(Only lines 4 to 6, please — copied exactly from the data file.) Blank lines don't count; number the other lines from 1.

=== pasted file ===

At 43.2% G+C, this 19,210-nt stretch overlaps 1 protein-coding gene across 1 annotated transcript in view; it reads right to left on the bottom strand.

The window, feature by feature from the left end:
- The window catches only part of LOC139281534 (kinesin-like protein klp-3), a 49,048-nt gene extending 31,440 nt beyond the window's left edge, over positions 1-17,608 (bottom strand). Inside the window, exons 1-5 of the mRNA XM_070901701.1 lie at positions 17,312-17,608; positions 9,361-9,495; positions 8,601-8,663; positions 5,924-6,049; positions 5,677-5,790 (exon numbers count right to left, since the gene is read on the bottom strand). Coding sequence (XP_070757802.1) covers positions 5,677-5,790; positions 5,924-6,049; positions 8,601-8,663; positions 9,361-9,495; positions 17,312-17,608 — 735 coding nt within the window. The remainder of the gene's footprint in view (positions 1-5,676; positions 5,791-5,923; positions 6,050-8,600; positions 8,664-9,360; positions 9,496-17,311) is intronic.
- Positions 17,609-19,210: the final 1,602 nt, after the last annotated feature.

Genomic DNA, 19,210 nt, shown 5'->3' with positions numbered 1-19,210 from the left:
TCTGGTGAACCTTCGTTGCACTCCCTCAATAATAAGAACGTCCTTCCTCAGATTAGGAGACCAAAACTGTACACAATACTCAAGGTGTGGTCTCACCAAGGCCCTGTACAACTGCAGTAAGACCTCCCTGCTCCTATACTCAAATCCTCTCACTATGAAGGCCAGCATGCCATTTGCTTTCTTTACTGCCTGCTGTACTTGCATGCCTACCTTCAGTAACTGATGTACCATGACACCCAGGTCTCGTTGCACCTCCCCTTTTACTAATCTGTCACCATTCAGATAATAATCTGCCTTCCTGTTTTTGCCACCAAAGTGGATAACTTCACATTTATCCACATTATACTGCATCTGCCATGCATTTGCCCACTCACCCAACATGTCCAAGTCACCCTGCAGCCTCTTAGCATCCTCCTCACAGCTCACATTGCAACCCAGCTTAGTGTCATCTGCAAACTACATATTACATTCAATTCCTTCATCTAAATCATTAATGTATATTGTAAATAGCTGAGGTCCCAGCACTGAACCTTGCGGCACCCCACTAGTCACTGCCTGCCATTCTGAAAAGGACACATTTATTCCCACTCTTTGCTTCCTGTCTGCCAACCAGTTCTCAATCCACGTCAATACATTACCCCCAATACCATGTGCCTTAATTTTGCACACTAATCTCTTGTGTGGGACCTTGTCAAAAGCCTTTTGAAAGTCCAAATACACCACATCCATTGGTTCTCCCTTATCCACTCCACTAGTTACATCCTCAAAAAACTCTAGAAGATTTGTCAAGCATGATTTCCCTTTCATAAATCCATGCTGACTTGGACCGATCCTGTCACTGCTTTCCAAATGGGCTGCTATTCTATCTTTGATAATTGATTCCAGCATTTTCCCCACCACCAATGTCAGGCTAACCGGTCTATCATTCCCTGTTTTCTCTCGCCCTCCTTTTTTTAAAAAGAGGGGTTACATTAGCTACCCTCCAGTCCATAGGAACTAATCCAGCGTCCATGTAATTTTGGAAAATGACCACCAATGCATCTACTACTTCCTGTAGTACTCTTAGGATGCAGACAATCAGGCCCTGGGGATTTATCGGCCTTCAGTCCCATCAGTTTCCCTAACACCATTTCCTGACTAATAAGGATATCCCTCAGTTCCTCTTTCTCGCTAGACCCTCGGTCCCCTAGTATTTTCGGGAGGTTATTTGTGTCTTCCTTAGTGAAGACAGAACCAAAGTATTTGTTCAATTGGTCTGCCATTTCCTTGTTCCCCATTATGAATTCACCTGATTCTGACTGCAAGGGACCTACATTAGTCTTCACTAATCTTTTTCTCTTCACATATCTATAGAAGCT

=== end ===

- Positions 17,609-19,210: the final 1,602 nt, after the last annotated feature.

Genomic DNA, 19,210 nt, shown 5'->3' with positions numbered 1-19,210 from the left:
TCTGGTGAACCTTCGTTGCACTCCCTCAATAATAAGAACGTCCTTCCTCAGATTAGGAGACCAAAACTGTACACAATACTCAAGGTGTGGTCTCACCAAGGCCCTGTACAACTGCAGTAAGACCTCCCTGCTCCTATACTCAAATCCTCTCACTATGAAGGCCAGCATGCCATTTGCTTTCTTTACTGCCTGCTGTACTTGCATGCCTACCTTCAGTAACTGATGTACCATGACACCCAGGTCTCGTTGCACCTCCCCTTTTACTAATCTGTCACCATTCAGATAATAATCTGCCTTCCTGTTTTTGCCACCAAAGTGGATAACTTCACATTTATCCACATTATACTGCATCTGCCATGCATTTGCCCACTCACCCAACATGTCCAAGTCACCCTGCAGCCTCTTAGCATCCTCCTCACAGCTCACATTGCAACCCAGCTTAGTGTCATCTGCAAACTACATATTACATTCAATTCCTTCATCTAAATCATTAATGTATATTGTAAATAGCTGAGGTCCCAGCACTGAACCTTGCGGCACCCCACTAGTCACTGCCTGCCATTCTGAAAAGGACACATTTATTCCCACTCTTTGCTTCCTGTCTGCCAACCAGTTCTCAATCCACGTCAATACATTACCCCCAATACCATGTGCCTTAATTTTGCACACTAATCTCTTGTGTGGGACCTTGTCAAAAGCCTTTTGAAAGTCCAAATACACCACATCCATTGGTTCTCCCTTATCCACTCCACTAGTTACATCCTCAAAAAACTCTAGAAGATTTGTCAAGCATGATTTCCCTTTCATAAATCCATGCTGACTTGGACCGATCCTGTCACTGCTTTCCAAATGGGCTGCTATTCTATCTTTGATAATTGATTCCAGCATTTTCCCCACCACCAATGTCAGGCTAACCGGTCTATCATTCCCTGTTTTCTCTCGCCCTCCTTTTTTTAAAAAGAGGGGTTACATTAGCTACCCTCCAGTCCATAGGAACTAATCCAGCGTCCATGTAATTTTGGAAAATGACCACCAATGCATCTACTACTTCCTGTAGTACTCTTAGGATGCAGACAATCAGGCCCTGGGGATTTATCGGCCTTCAGTCCCATCAGTTTCCCTAACACCATTTCCTGACTAATAAGGATATCCCTCAGTTCCTCTTTCTCGCTAGACCCTCGGTCCCCTAGTATTTTCGGGAGGTTATTTGTGTCTTCCTTAGTGAAGACAGAACCAAAGTATTTGTTCAATTGGTCTGCCATTTCCTTGTTCCCCATTATGAATTCACCTGATTCTGACTGCAAGGGACCTACATTAGTCTTCACTAATCTTTTTCTCTTCACATATCTATAGAAGCT